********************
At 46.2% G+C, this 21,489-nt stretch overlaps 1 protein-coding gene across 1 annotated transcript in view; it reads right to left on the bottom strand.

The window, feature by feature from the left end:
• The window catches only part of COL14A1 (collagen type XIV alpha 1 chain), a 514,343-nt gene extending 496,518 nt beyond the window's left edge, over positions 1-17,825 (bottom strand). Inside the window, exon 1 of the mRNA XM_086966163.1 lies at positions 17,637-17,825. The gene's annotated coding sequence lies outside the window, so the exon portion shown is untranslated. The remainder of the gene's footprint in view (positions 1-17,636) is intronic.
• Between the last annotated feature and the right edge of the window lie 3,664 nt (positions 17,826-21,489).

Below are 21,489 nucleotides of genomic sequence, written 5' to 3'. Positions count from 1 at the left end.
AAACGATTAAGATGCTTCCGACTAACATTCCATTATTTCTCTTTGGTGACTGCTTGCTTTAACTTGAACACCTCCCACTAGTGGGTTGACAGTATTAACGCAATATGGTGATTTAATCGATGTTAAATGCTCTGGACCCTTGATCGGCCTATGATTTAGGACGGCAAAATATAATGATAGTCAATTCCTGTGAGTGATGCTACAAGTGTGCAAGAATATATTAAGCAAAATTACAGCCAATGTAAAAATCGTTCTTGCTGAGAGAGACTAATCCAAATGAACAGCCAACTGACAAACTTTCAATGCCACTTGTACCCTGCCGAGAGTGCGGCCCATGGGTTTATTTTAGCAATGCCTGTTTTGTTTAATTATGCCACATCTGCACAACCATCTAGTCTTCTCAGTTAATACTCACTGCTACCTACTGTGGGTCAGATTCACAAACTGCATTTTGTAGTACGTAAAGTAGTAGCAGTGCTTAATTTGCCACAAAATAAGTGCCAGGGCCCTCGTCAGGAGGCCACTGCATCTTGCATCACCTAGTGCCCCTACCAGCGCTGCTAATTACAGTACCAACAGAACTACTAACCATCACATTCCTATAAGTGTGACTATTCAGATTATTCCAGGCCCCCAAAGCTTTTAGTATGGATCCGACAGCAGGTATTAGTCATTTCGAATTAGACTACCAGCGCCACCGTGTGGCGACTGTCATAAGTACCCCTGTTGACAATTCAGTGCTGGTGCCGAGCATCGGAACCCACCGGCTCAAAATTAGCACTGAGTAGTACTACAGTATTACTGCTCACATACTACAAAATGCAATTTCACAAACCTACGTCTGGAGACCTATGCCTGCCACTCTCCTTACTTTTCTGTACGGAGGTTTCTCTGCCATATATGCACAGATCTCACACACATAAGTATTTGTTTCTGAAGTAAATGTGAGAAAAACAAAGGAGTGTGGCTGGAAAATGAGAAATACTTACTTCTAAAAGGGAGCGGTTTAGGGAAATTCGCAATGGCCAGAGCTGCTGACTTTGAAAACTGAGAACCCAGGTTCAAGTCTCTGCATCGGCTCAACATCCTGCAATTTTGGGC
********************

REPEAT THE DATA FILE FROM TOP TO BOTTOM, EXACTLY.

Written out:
At 46.2% G+C, this 21,489-nt stretch overlaps 1 protein-coding gene across 1 annotated transcript in view; it reads right to left on the bottom strand.

The window, feature by feature from the left end:
• The window catches only part of COL14A1 (collagen type XIV alpha 1 chain), a 514,343-nt gene extending 496,518 nt beyond the window's left edge, over positions 1-17,825 (bottom strand). Inside the window, exon 1 of the mRNA XM_086966163.1 lies at positions 17,637-17,825. The gene's annotated coding sequence lies outside the window, so the exon portion shown is untranslated. The remainder of the gene's footprint in view (positions 1-17,636) is intronic.
• Between the last annotated feature and the right edge of the window lie 3,664 nt (positions 17,826-21,489).

Below are 21,489 nucleotides of genomic sequence, written 5' to 3'. Positions count from 1 at the left end.
AAACGATTAAGATGCTTCCGACTAACATTCCATTATTTCTCTTTGGTGACTGCTTGCTTTAACTTGAACACCTCCCACTAGTGGGTTGACAGTATTAACGCAATATGGTGATTTAATCGATGTTAAATGCTCTGGACCCTTGATCGGCCTATGATTTAGGACGGCAAAATATAATGATAGTCAATTCCTGTGAGTGATGCTACAAGTGTGCAAGAATATATTAAGCAAAATTACAGCCAATGTAAAAATCGTTCTTGCTGAGAGAGACTAATCCAAATGAACAGCCAACTGACAAACTTTCAATGCCACTTGTACCCTGCCGAGAGTGCGGCCCATGGGTTTATTTTAGCAATGCCTGTTTTGTTTAATTATGCCACATCTGCACAACCATCTAGTCTTCTCAGTTAATACTCACTGCTACCTACTGTGGGTCAGATTCACAAACTGCATTTTGTAGTACGTAAAGTAGTAGCAGTGCTTAATTTGCCACAAAATAAGTGCCAGGGCCCTCGTCAGGAGGCCACTGCATCTTGCATCACCTAGTGCCCCTACCAGCGCTGCTAATTACAGTACCAACAGAACTACTAACCATCACATTCCTATAAGTGTGACTATTCAGATTATTCCAGGCCCCCAAAGCTTTTAGTATGGATCCGACAGCAGGTATTAGTCATTTCGAATTAGACTACCAGCGCCACCGTGTGGCGACTGTCATAAGTACCCCTGTTGACAATTCAGTGCTGGTGCCGAGCATCGGAACCCACCGGCTCAAAATTAGCACTGAGTAGTACTACAGTATTACTGCTCACATACTACAAAATGCAATTTCACAAACCTACGTCTGGAGACCTATGCCTGCCACTCTCCTTACTTTTCTGTACGGAGGTTTCTCTGCCATATATGCACAGATCTCACACACATAAGTATTTGTTTCTGAAGTAAATGTGAGAAAAACAAAGGAGTGTGGCTGGAAAATGAGAAATACTTACTTCTAAAAGGGAGCGGTTTAGGGAAATTCGCAATGGCCAGAGCTGCTGACTTTGAAAACTGAGAACCCAGGTTCAAGTCTCTGCATCGGCTCAACATCCTGCAATTTTGGGC